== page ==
|Characteristic||n = 1,150 eyes of 839 patients|
|Age (years), Mean ± SD||66.0 ± 9.9|
|Sex, female (%)||452 (53.9)|
|Race, (%) Black or African American||270 (32.2)|
|Mean initial IOP (mmHg)||14.5 ± 3.2|
|SD – OCT|
|Number of tests, n||5,750|
|Follow-up time, for the first 5 SD-OCT tests (years), Mean ± SD Median (IQR)||3.7 ± 1.5 3.6 (2.3; 4.6)|
|Baseline mean RNFL thickness (µm), Mean ± SD Median (IQR)||73.9 ± 16.7 73.0 (61.0; 85.0)|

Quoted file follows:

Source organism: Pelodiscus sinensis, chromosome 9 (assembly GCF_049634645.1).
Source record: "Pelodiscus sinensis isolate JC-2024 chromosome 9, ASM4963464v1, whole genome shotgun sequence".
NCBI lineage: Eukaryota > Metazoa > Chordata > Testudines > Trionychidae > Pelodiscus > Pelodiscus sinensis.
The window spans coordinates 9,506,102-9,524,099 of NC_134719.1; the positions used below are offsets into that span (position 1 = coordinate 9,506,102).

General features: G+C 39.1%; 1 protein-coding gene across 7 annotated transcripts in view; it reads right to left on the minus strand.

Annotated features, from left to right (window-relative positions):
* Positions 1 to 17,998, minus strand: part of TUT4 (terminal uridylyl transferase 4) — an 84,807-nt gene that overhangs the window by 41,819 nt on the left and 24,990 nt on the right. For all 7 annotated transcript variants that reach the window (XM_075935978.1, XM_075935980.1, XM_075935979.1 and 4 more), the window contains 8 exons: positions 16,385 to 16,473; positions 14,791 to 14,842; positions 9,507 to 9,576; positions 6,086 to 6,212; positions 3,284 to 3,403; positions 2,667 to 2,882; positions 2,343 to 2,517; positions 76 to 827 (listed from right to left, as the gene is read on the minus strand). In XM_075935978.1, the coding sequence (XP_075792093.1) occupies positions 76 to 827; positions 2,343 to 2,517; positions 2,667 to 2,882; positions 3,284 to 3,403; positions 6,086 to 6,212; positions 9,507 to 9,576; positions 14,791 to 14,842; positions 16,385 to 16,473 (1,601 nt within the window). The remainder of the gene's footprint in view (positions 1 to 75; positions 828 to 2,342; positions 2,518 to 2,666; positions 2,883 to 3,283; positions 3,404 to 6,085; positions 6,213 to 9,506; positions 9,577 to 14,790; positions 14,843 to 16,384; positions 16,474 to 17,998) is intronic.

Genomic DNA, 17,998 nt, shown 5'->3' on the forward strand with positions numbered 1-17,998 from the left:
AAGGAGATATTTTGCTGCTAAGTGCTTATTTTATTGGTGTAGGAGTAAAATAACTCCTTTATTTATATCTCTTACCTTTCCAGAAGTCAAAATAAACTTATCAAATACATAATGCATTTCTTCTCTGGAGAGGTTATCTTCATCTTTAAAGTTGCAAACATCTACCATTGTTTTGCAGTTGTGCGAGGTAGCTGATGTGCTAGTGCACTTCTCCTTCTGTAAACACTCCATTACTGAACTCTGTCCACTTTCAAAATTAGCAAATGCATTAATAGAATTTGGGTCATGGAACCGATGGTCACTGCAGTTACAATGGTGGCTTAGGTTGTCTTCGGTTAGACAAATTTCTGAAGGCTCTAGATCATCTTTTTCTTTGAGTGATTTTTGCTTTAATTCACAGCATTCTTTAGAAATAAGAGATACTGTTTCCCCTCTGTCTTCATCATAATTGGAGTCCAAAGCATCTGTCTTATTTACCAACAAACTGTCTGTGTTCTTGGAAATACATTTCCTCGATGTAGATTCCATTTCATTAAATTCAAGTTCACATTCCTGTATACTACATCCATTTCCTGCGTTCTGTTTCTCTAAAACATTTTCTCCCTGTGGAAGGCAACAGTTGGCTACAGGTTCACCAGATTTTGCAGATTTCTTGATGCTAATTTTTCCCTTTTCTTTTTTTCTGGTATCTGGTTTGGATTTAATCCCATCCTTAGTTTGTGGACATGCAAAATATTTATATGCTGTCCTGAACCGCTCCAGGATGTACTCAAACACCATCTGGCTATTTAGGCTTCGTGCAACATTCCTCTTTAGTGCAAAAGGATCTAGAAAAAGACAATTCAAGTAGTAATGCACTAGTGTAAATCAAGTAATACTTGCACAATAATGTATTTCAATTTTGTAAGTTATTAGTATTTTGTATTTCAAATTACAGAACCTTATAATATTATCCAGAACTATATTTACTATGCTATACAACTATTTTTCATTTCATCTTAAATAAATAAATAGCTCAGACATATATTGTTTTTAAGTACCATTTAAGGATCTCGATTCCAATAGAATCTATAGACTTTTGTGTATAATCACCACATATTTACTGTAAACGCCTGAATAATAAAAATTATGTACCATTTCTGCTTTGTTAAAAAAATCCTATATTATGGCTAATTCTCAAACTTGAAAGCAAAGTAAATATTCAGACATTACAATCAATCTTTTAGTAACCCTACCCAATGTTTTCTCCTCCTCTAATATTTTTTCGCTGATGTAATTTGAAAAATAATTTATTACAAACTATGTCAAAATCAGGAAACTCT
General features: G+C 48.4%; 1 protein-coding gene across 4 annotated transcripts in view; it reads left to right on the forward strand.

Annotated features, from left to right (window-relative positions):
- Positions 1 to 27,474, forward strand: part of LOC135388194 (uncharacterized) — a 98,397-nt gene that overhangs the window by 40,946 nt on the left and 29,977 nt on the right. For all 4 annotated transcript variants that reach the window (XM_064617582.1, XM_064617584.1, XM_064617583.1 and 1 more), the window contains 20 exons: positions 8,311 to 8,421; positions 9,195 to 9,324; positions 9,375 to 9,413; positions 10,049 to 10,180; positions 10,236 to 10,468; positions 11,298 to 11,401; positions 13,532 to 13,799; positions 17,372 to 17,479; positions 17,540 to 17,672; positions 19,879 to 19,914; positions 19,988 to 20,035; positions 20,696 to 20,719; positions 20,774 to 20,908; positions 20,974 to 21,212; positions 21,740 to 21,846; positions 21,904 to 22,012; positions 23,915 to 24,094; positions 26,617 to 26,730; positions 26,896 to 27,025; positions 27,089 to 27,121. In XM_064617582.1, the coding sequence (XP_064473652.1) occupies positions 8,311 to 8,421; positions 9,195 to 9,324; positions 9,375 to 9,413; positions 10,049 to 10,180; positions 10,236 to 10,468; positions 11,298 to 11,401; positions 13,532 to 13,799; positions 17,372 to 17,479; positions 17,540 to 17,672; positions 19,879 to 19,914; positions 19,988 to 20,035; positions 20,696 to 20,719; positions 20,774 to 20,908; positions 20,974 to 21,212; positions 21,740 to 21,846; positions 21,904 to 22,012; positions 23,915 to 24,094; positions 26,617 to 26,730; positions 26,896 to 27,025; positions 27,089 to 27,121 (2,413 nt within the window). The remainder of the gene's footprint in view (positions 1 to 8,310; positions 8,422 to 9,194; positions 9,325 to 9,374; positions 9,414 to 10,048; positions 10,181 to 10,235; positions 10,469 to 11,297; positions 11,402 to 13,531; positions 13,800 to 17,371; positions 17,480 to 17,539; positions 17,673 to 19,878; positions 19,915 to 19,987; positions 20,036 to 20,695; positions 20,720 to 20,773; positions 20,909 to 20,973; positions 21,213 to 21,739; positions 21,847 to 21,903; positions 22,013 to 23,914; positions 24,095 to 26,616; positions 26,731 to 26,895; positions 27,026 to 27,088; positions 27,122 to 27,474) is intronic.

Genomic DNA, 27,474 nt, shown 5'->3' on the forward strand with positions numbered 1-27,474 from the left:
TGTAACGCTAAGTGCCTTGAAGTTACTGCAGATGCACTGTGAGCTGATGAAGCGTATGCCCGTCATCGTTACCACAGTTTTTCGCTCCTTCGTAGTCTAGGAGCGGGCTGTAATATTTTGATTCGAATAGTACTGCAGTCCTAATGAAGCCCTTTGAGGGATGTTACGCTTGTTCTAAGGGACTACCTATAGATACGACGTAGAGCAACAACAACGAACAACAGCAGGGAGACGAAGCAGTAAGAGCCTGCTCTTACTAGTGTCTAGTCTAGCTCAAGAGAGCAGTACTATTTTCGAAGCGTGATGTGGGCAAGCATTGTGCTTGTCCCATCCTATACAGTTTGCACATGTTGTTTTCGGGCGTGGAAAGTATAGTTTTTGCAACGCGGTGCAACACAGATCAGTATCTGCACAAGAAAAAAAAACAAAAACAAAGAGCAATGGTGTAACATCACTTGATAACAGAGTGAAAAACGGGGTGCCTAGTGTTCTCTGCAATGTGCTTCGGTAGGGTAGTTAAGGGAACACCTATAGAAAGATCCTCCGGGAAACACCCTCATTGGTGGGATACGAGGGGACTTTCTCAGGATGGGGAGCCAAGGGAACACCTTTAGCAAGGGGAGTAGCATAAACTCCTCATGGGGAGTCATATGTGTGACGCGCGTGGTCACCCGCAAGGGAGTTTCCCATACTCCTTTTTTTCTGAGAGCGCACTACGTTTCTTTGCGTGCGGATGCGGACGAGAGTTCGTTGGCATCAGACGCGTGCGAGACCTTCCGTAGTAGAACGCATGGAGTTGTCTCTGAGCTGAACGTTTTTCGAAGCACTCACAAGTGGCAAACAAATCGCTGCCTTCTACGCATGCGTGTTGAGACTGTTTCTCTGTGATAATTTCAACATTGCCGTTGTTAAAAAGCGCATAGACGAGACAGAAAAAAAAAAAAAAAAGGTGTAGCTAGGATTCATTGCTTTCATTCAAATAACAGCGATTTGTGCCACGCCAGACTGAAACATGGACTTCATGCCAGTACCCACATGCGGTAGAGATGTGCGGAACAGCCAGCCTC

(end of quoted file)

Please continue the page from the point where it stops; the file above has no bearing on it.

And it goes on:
|Baseline mean SD-OCT quality, Mean ± SD Median (IQR)||25.1 ± 4.5 25.0 (22.0; 28.0)|
|Number of tests, n||10,259|
|Total follow-up time (years), Mean ± SD Median (IQR)||6.1 ± 1.9 5.9 (4.8; 7.5)|
|Number of tests per eye, n (%) Mean ± SD Median (IQR)||8.9 ± 4.4 7.0 (6.0; 11.0)|
|Baseline SAP MD (dB), Mean ± SD Median (IQR)||-5.44 ± 5.56 -3.61 (-7.37; -1.84)|
|Baseline SAP PSD (dB), Mean ± SD Median (IQR)||5.50 ± 3.81 3.81 (2.39; 8.16)|